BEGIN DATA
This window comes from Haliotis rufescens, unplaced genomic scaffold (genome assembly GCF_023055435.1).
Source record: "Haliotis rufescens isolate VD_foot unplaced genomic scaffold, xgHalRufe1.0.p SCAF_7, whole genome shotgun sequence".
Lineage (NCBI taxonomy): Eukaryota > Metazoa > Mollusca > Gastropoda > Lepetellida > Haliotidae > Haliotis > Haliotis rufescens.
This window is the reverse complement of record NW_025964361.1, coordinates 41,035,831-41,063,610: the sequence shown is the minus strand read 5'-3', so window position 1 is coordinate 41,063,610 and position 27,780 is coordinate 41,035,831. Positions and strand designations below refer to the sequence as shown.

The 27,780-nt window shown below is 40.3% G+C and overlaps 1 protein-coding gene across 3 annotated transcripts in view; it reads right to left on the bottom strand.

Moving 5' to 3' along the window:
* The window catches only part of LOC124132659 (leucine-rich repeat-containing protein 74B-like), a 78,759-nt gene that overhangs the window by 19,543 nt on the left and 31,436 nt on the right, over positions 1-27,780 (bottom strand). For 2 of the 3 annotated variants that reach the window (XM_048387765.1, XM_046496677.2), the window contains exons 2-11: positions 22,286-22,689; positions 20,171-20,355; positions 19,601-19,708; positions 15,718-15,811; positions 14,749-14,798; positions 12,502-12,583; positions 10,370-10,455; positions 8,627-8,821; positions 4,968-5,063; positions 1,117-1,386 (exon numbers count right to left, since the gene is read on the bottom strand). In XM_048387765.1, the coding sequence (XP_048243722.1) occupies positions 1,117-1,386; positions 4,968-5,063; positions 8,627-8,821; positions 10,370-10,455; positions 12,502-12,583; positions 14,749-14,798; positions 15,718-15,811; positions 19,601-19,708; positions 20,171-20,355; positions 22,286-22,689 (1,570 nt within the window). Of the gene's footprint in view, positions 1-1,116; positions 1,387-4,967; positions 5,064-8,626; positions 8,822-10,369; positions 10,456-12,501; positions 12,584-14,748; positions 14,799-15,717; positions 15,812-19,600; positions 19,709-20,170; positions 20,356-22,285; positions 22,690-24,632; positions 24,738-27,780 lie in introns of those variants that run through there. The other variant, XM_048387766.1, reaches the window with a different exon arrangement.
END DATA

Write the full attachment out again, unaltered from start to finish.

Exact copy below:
This window comes from Haliotis rufescens, unplaced genomic scaffold (genome assembly GCF_023055435.1).
Source record: "Haliotis rufescens isolate VD_foot unplaced genomic scaffold, xgHalRufe1.0.p SCAF_7, whole genome shotgun sequence".
Lineage (NCBI taxonomy): Eukaryota > Metazoa > Mollusca > Gastropoda > Lepetellida > Haliotidae > Haliotis > Haliotis rufescens.
This window is the reverse complement of record NW_025964361.1, coordinates 41,035,831-41,063,610: the sequence shown is the minus strand read 5'-3', so window position 1 is coordinate 41,063,610 and position 27,780 is coordinate 41,035,831. Positions and strand designations below refer to the sequence as shown.

The 27,780-nt window shown below is 40.3% G+C and overlaps 1 protein-coding gene across 3 annotated transcripts in view; it reads right to left on the bottom strand.

Moving 5' to 3' along the window:
* The window catches only part of LOC124132659 (leucine-rich repeat-containing protein 74B-like), a 78,759-nt gene that overhangs the window by 19,543 nt on the left and 31,436 nt on the right, over positions 1-27,780 (bottom strand). For 2 of the 3 annotated variants that reach the window (XM_048387765.1, XM_046496677.2), the window contains exons 2-11: positions 22,286-22,689; positions 20,171-20,355; positions 19,601-19,708; positions 15,718-15,811; positions 14,749-14,798; positions 12,502-12,583; positions 10,370-10,455; positions 8,627-8,821; positions 4,968-5,063; positions 1,117-1,386 (exon numbers count right to left, since the gene is read on the bottom strand). In XM_048387765.1, the coding sequence (XP_048243722.1) occupies positions 1,117-1,386; positions 4,968-5,063; positions 8,627-8,821; positions 10,370-10,455; positions 12,502-12,583; positions 14,749-14,798; positions 15,718-15,811; positions 19,601-19,708; positions 20,171-20,355; positions 22,286-22,689 (1,570 nt within the window). Of the gene's footprint in view, positions 1-1,116; positions 1,387-4,967; positions 5,064-8,626; positions 8,822-10,369; positions 10,456-12,501; positions 12,584-14,748; positions 14,799-15,717; positions 15,812-19,600; positions 19,709-20,170; positions 20,356-22,285; positions 22,690-24,632; positions 24,738-27,780 lie in introns of those variants that run through there. The other variant, XM_048387766.1, reaches the window with a different exon arrangement.